The Financial Times, one of the most recognized and influential finance publications in the world states that Mexico’s new president will be unconstrained by institutions, unlike his Brazilian counterpart, and that makes him a bigger threat to liberal democracy.
On Saturday, Andrés Manuel López Obrador, a maverick leftist, will become president of Mexico and launch what he has called the country’s “fourth transformation”. How this progressive nationalist matches up against Donald Trump, his equally nationalistic neighbour, is anybody’s guess — although the US president is said to refer to him fondly in private as “Juan Trump”.
A month later, Jair Bolsonaro, a maverick conservative, will become president of Brazil and begin what he claims will be a radical reforging of society and the economy. With his crudely misogynistic and racist comments, divisive nationalism and praise of the dictatorship, the former army captain is often labelled a “Tropical Trump”. The two leaders are part of the epochal changes that are sweeping Latin America’s two biggest economies.
Although from opposite ends of the political spectrum, both are also throwbacks to an age of caudillos, or populist strong men, that the region had seemingly left behind. Who though is the bigger threat to liberal democracy? Almost certainly “peace and love” Mr López Obrador rather than “lock ‘em up” Mr Bolsonaro. That may sound provocative but it is only empirical.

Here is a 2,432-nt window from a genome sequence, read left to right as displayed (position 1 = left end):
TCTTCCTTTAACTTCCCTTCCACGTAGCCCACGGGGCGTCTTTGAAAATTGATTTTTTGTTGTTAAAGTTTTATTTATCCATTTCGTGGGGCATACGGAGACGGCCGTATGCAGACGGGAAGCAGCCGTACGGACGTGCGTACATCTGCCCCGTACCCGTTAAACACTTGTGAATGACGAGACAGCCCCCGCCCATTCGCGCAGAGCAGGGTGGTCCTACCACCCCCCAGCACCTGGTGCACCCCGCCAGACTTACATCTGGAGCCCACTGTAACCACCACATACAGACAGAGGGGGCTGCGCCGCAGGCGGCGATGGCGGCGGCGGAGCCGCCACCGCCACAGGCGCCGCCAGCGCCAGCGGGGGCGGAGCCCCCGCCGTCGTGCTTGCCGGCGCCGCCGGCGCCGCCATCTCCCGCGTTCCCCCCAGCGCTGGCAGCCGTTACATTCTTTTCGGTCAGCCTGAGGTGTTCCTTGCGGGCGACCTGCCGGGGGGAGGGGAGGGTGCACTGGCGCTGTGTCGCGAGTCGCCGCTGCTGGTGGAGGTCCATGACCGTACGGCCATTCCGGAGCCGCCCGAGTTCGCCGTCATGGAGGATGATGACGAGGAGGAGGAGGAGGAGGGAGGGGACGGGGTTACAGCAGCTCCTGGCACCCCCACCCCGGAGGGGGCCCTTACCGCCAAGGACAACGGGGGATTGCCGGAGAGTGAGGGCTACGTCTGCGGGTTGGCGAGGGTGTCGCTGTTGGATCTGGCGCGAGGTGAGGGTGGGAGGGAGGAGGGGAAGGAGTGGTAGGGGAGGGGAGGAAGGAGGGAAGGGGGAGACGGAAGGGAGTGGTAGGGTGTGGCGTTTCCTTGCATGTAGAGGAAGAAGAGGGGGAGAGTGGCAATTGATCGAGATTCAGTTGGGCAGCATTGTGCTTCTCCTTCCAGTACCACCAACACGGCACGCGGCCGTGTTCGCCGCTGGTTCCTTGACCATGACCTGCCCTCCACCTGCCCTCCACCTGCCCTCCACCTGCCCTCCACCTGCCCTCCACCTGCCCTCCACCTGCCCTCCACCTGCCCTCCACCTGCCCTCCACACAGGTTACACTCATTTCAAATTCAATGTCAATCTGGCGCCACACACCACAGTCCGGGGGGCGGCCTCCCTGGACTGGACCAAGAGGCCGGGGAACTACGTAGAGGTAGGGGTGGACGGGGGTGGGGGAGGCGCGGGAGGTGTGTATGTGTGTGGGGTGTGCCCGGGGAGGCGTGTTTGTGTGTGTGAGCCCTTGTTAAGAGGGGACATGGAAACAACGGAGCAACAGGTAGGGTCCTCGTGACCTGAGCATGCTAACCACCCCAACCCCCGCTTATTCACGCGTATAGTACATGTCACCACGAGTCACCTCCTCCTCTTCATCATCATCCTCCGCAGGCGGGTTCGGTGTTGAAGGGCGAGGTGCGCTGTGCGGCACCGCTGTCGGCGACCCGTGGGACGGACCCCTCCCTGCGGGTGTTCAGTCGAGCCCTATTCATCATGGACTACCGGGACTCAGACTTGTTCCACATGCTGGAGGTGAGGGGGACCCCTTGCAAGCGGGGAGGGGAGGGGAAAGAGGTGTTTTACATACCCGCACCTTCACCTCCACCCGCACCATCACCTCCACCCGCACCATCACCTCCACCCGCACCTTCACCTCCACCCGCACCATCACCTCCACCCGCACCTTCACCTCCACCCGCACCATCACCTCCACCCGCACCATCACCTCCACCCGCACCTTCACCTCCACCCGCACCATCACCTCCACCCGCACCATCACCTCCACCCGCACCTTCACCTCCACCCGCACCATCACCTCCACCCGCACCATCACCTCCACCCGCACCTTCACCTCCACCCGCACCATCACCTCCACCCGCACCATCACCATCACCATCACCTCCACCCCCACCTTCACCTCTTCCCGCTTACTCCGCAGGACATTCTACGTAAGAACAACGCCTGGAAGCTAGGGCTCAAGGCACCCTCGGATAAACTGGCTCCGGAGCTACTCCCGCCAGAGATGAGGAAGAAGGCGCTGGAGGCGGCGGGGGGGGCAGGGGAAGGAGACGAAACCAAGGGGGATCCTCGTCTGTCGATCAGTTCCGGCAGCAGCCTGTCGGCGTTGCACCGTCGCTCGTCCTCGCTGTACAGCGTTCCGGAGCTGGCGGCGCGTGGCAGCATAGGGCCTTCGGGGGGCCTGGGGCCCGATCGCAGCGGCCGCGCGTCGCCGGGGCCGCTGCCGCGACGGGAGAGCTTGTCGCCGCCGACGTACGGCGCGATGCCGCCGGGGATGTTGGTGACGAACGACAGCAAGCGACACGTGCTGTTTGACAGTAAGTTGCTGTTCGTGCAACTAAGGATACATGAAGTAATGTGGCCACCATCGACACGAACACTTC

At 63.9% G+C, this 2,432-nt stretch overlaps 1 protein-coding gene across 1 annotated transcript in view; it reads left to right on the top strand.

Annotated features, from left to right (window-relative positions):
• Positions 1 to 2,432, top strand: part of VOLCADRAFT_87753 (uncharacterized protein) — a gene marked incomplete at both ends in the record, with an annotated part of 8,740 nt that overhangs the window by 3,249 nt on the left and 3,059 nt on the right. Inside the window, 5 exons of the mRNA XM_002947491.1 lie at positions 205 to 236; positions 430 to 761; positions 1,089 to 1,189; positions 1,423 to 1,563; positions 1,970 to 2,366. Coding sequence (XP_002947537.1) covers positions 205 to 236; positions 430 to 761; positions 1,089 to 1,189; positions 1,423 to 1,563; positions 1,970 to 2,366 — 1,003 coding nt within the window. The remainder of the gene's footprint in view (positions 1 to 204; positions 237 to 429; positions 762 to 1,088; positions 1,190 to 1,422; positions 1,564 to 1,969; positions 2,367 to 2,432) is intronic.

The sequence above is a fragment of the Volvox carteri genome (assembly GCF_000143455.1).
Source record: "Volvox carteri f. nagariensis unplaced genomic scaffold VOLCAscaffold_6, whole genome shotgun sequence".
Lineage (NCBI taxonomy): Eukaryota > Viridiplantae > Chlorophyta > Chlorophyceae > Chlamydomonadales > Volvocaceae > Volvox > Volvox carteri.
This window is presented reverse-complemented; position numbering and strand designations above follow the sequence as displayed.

Mr López Obrador will enjoy almost unconstrained power when he takes office. His party has majorities in the Senate and the Chamber. He has vast popular support, dominates his cabinet, inherits a relatively healthy macroeconomy thereby freeing him from immediate market pressures, and faces a feeble judiciary.
Furthermore, he wants even more power. He plans to create federal “super delegates”, answerable to the executive, to monitor all state programmes and their budgets. At the same time, public sector wage cuts have prompted an exodus of technocrats from the civil service, weakening Mexico’s few independent institutions that could check his power.